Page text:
If the auction house does not accept reserve bids, you can place a bid for your own lot. This is risky. If you win the lot, you’ll have to pay both the buyer’s and seller’s commission which could add up to 20% or more of your bid unless you and the firm have previously agreed on some other arrangement.

Some auction houses will set a minimum bid on their lots. This kind of auction is sometimes called a minimum-bid auction. Most serious buyers, however, prefer to patronize unreserved public auctions. In an unreserved public auction, there are no minimum bids required.



10.2 Private Treaty

If you are selling your house, you usually list it with a real estate agent. The agent is responsible for showing the house, advertising it, and (hopefully) arranging to close the sale. In the world of stamps, a private treaty sale is the same kind of transaction.

Most auction houses will be happy to enter into a private treaty arrangement with you. They will act as your agent in trying to find a buyer. They will advertise it, show it, and (hopefully) find a buyer that will pay an acceptable price for it. These companies know buyers around the world who buy unusual or extremely expensive items. You don’t. There is usually a time period (typically three to six months) to complete the sale. If a buyer is not found in the specified time period, the seller may usually leave the material for an additional period of time at a reduced asking price or request that the material be returned without cost or obligation. If a buyer is found, the auction house collects the money, deducts their commission (which may be lower than their auction commission) and sends you a check.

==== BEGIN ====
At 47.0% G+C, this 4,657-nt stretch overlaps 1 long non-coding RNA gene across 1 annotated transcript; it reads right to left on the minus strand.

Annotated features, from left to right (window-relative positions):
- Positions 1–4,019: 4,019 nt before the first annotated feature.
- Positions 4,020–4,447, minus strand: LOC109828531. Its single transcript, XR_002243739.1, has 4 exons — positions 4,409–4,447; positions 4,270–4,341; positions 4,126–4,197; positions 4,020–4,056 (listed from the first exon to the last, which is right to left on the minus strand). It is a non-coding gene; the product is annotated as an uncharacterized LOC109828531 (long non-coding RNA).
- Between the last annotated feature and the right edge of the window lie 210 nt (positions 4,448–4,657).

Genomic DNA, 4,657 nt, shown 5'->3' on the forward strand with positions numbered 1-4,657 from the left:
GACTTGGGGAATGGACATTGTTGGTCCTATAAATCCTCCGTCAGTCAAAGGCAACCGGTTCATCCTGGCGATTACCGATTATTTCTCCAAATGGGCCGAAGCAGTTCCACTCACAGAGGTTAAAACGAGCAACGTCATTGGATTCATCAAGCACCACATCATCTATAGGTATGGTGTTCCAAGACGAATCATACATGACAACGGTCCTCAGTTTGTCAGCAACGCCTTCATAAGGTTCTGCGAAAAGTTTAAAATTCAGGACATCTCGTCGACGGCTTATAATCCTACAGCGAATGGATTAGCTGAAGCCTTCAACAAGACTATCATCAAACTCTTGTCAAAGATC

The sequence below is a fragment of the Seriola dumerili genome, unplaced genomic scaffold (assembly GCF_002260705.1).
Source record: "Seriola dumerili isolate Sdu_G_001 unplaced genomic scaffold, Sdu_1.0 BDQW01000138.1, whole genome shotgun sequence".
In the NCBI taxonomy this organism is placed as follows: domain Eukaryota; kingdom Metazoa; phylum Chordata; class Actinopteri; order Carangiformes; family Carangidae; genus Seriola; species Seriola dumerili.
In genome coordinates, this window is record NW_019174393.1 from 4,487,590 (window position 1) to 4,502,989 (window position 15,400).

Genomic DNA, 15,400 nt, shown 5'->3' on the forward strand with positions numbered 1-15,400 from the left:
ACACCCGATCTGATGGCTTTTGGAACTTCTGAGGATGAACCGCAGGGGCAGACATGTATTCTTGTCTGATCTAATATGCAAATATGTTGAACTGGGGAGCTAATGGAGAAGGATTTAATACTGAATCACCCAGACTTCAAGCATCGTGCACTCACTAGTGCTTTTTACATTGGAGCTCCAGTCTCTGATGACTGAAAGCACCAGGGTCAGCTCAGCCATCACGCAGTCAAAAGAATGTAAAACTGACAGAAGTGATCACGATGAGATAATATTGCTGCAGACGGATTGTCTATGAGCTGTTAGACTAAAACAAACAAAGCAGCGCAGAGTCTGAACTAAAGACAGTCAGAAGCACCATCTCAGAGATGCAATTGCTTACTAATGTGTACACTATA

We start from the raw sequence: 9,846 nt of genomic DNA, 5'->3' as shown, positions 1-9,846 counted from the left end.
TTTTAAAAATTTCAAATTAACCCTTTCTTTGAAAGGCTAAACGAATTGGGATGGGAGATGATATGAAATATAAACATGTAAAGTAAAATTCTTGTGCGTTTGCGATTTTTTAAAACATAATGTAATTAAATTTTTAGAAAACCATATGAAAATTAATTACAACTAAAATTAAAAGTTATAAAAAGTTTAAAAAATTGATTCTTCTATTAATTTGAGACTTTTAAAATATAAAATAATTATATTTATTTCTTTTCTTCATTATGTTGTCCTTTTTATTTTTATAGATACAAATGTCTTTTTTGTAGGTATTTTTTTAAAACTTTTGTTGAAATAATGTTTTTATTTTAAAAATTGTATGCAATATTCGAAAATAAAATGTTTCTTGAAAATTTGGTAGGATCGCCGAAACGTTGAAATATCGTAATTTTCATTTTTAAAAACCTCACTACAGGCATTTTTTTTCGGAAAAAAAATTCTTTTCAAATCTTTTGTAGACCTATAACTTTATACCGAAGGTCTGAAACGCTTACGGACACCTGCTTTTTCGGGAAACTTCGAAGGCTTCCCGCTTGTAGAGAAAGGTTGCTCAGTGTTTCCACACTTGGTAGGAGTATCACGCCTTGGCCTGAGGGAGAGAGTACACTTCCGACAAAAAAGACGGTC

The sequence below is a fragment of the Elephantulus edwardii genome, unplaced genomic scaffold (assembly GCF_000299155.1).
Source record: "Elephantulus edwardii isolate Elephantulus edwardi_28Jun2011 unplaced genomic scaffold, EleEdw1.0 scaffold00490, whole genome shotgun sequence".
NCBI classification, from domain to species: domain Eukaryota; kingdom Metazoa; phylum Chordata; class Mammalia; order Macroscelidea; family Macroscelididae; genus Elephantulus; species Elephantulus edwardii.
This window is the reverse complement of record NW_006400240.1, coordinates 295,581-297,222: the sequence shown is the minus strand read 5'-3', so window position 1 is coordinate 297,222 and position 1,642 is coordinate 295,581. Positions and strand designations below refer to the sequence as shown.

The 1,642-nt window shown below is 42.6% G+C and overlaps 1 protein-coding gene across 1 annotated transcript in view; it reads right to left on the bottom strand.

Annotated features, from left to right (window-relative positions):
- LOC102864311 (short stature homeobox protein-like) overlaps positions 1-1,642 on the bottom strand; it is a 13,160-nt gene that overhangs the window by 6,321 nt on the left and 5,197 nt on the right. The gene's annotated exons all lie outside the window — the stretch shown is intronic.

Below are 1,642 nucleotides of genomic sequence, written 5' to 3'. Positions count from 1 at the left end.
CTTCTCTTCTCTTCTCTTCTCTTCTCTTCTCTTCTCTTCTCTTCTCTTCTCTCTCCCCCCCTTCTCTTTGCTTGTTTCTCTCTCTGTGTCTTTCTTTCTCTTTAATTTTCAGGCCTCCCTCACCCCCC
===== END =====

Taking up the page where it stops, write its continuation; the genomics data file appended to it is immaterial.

Again, call the auction house and talk to them. They will know if an auction or a private treaty is better. As a matter of fact, just keep it simple. Assume that you are going to auction the material from the beginning. They will tell you if that’s the way to go, or if another alternative is better.

Private treaties are not handled just by auction houses. Mail-order dealers and larger local dealers may also handle them. There they are called consignments. See chapter 8, section 8.5.




10.3 Mail Sales

You may also encounter the concept of a mail sale as you speak with various auction houses and dealers. In a mail sale, a catalog is printed and distributed to potential buyers. The buyers send in their bids by mail, and the highest bid wins. There is no public gathering to make final bids as there is with the regular auction process.